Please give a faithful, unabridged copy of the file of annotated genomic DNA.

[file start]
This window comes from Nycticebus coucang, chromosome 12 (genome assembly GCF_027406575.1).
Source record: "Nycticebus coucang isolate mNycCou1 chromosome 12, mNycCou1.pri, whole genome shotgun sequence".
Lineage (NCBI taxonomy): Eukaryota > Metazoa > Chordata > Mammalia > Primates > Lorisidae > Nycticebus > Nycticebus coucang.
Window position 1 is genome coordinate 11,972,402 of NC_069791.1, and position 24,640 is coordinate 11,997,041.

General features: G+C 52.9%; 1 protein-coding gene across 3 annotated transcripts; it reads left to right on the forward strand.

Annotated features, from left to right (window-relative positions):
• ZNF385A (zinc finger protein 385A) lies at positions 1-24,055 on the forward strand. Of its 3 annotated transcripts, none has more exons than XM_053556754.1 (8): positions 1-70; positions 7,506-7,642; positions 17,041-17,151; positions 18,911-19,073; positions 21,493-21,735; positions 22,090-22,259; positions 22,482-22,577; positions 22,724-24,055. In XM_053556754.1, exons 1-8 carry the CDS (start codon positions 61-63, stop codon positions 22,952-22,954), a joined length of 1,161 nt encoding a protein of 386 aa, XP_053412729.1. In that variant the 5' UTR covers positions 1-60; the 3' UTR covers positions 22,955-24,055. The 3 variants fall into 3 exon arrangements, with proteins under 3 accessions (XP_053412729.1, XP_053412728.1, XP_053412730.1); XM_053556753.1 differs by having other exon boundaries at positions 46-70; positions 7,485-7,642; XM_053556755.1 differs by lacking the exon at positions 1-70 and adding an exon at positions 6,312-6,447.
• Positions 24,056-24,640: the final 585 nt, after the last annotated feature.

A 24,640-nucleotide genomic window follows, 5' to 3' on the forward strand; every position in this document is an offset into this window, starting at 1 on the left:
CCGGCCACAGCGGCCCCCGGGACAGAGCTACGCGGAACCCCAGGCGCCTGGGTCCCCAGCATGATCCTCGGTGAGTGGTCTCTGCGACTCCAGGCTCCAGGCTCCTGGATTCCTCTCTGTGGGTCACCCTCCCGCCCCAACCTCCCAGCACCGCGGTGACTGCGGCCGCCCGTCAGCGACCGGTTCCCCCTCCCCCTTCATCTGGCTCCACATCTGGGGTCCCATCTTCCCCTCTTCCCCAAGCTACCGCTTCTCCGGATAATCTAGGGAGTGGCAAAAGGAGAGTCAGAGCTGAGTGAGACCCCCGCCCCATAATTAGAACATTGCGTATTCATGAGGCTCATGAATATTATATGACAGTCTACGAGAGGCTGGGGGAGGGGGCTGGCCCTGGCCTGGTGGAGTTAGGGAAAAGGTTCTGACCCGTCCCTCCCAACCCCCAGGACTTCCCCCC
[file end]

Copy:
This window comes from Nycticebus coucang, chromosome 12 (genome assembly GCF_027406575.1).
Source record: "Nycticebus coucang isolate mNycCou1 chromosome 12, mNycCou1.pri, whole genome shotgun sequence".
Lineage (NCBI taxonomy): Eukaryota > Metazoa > Chordata > Mammalia > Primates > Lorisidae > Nycticebus > Nycticebus coucang.
Window position 1 is genome coordinate 11,972,402 of NC_069791.1, and position 24,640 is coordinate 11,997,041.

General features: G+C 52.9%; 1 protein-coding gene across 3 annotated transcripts; it reads left to right on the forward strand.

Annotated features, from left to right (window-relative positions):
• ZNF385A (zinc finger protein 385A) lies at positions 1-24,055 on the forward strand. Of its 3 annotated transcripts, none has more exons than XM_053556754.1 (8): positions 1-70; positions 7,506-7,642; positions 17,041-17,151; positions 18,911-19,073; positions 21,493-21,735; positions 22,090-22,259; positions 22,482-22,577; positions 22,724-24,055. In XM_053556754.1, exons 1-8 carry the CDS (start codon positions 61-63, stop codon positions 22,952-22,954), a joined length of 1,161 nt encoding a protein of 386 aa, XP_053412729.1. In that variant the 5' UTR covers positions 1-60; the 3' UTR covers positions 22,955-24,055. The 3 variants fall into 3 exon arrangements, with proteins under 3 accessions (XP_053412729.1, XP_053412728.1, XP_053412730.1); XM_053556753.1 differs by having other exon boundaries at positions 46-70; positions 7,485-7,642; XM_053556755.1 differs by lacking the exon at positions 1-70 and adding an exon at positions 6,312-6,447.
• Positions 24,056-24,640: the final 585 nt, after the last annotated feature.

A 24,640-nucleotide genomic window follows, 5' to 3' on the forward strand; every position in this document is an offset into this window, starting at 1 on the left:
CCGGCCACAGCGGCCCCCGGGACAGAGCTACGCGGAACCCCAGGCGCCTGGGTCCCCAGCATGATCCTCGGTGAGTGGTCTCTGCGACTCCAGGCTCCAGGCTCCTGGATTCCTCTCTGTGGGTCACCCTCCCGCCCCAACCTCCCAGCACCGCGGTGACTGCGGCCGCCCGTCAGCGACCGGTTCCCCCTCCCCCTTCATCTGGCTCCACATCTGGGGTCCCATCTTCCCCTCTTCCCCAAGCTACCGCTTCTCCGGATAATCTAGGGAGTGGCAAAAGGAGAGTCAGAGCTGAGTGAGACCCCCGCCCCATAATTAGAACATTGCGTATTCATGAGGCTCATGAATATTATATGACAGTCTACGAGAGGCTGGGGGAGGGGGCTGGCCCTGGCCTGGTGGAGTTAGGGAAAAGGTTCTGACCCGTCCCTCCCAACCCCCAGGACTTCCCCCC